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CRM_7 results-based selection criterion_50609

CRM_7 results-based selection criterion_50609 - Presented...

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TM Presented by: Vendor Guru Customer Relationship Management: Seven Essential Results-Based Selection Criteria by Richard Barrington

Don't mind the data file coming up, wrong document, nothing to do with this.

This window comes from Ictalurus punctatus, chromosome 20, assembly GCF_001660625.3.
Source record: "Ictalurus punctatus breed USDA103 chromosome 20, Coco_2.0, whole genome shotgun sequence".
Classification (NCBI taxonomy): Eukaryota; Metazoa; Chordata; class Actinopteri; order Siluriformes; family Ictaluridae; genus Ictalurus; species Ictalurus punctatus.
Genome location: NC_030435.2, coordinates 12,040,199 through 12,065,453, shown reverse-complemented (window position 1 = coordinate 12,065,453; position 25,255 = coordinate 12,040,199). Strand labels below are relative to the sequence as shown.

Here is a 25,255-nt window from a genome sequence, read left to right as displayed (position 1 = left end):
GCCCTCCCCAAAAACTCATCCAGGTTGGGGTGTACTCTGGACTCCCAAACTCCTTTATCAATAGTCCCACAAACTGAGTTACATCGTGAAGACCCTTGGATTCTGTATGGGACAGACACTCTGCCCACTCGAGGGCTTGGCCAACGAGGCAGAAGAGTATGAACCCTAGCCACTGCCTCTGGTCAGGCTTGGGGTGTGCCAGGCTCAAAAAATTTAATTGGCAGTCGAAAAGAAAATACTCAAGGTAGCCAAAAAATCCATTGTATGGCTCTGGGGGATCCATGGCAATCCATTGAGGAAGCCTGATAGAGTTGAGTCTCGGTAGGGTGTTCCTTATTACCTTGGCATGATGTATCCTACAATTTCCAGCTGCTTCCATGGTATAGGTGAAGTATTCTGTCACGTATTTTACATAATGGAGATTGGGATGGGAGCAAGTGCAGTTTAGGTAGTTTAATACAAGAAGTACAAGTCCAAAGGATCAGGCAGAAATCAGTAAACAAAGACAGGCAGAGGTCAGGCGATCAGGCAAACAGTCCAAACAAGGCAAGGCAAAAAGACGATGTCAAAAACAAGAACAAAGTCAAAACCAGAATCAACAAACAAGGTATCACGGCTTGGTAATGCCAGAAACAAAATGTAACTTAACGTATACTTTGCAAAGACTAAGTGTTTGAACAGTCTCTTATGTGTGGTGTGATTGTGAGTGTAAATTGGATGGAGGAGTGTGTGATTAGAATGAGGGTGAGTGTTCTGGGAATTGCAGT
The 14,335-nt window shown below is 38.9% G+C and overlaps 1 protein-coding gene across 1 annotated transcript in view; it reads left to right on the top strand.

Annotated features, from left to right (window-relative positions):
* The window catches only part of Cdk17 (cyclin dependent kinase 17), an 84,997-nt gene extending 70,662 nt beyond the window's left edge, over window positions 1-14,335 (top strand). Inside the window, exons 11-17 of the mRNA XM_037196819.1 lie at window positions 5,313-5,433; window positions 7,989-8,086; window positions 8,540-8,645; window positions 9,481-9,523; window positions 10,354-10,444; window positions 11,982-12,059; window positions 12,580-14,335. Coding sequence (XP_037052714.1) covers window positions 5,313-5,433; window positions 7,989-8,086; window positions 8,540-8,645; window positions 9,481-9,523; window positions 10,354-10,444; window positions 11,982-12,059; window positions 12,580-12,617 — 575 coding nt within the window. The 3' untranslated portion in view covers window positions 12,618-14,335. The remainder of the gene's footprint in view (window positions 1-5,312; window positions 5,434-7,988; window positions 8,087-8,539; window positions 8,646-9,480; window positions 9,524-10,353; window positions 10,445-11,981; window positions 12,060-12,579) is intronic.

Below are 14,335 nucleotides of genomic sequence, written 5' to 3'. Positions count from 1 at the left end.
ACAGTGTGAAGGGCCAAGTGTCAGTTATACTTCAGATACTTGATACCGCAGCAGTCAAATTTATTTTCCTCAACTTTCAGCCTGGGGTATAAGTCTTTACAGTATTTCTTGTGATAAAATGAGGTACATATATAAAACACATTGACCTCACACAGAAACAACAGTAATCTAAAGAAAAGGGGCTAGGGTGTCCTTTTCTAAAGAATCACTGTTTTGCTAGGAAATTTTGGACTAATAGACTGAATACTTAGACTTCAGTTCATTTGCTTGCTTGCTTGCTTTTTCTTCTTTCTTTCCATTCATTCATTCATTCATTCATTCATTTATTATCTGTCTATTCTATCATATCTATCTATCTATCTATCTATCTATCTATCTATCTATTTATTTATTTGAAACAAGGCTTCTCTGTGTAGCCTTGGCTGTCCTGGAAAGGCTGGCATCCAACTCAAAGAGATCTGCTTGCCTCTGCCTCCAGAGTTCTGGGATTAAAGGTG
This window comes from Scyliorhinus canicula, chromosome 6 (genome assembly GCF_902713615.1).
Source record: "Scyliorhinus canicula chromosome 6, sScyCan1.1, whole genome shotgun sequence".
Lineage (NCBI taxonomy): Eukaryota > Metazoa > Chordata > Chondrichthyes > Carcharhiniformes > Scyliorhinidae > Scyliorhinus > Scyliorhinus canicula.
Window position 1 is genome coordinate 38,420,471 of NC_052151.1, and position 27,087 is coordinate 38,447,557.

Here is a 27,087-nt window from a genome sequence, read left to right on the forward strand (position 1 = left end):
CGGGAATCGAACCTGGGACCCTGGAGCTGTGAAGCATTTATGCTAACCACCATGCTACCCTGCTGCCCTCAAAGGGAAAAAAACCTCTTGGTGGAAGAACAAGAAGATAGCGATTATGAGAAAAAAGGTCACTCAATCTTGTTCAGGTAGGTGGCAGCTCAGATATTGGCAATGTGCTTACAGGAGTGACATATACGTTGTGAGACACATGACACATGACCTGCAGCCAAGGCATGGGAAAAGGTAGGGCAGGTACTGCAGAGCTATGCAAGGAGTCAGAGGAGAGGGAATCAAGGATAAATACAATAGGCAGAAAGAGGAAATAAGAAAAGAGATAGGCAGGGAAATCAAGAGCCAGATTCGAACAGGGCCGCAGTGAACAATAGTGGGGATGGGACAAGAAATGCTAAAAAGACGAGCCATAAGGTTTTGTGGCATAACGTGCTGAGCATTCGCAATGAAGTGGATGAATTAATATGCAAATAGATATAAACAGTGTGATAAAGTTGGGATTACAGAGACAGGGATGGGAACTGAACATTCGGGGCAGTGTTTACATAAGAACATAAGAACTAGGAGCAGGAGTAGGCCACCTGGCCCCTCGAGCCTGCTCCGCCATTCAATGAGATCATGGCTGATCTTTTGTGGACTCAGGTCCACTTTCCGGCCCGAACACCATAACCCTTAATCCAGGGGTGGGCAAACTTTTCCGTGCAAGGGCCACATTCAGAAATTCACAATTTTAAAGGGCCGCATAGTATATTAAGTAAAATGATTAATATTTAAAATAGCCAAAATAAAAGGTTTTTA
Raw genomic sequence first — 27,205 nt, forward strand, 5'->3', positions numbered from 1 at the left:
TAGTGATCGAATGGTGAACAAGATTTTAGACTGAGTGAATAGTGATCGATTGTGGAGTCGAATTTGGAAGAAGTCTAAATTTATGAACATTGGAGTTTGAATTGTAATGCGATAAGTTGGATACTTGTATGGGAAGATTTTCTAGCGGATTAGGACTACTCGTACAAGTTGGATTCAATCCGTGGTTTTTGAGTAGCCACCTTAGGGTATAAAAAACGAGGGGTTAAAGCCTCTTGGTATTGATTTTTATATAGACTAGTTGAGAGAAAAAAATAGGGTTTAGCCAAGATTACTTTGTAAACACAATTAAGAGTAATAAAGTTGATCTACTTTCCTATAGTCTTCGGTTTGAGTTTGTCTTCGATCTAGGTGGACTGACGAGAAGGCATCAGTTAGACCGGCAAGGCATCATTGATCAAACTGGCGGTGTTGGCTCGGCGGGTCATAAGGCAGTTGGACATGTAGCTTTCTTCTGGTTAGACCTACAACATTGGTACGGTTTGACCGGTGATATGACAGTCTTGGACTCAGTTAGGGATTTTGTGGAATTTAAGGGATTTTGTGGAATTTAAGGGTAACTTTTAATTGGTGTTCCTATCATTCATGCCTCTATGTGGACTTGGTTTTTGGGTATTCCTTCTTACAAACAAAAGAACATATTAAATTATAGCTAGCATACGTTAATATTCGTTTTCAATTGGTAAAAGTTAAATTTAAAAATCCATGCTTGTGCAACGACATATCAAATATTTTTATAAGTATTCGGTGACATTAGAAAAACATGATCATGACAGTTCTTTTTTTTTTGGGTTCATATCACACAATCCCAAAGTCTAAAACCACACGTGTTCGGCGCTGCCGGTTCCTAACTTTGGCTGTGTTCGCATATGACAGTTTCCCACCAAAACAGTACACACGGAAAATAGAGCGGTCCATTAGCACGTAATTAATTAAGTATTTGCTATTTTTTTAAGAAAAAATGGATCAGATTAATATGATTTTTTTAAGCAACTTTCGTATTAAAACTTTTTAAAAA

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Page: 1 Introduction Choosing a Customer Relationship Management (CRM) System is a high-stakes decision. To make this decision with greater clarity, a company should not start by focusing on the details that distinguish different CRM systems. That should come later, only after the Frm has done a thorough assessment of its needs and determined what it wants a CRM system to accomplish. This way, it can use results-based selection criteria to Fnd the CRM solution best suited to its needs. This white paper will introduce some of the relevant issues by giving a brief overview of the CRM industry, and then moving on to describe seven key selection criteria. These criteria are results-based, in that they are phrased in terms of what the company might need the CRM system to be able to accomplish. Finally, through three case studies, this paper will show how three very different companies chose CRM solutions by coming to terms with their unique sets of needs and circumstances. CRM Software: Industry Overview When thinking about the possibilities and requirements for a CRM system, it is helpful to keep some industry trends in mind: • Growth remains robust. Despite some growing pains, overall CRM revenues continue to experience double-digit growth. CRM software revenue is expected to exceed $11.4 billion by 2011. This is a testament not only to the number of companies adopting CRM systems, but to the increasingly far- reaching applications those systems are having within companies. • Software as a Service (SaaS) is gaining share. Hosted CRM applications are part of a broader trend toward SaaS or “cloud” computing. While this is still a minority of the CRM market at 12%, it is gaining share. • Providers are consolidating. There have been some mergers and acquisitions in the business, and market share is starting to concentrate more in the dominant providers. • Implementation remains a challenge. Getting user adoption remains a key barrier. Not only are implementation problems frequent occurrences, but they tend to be pretty high-proFle incidents within a company. CRM providers recognize this issue, and are increasingly providing implementation consulting and support. • Data delivery systems continue to diversify.
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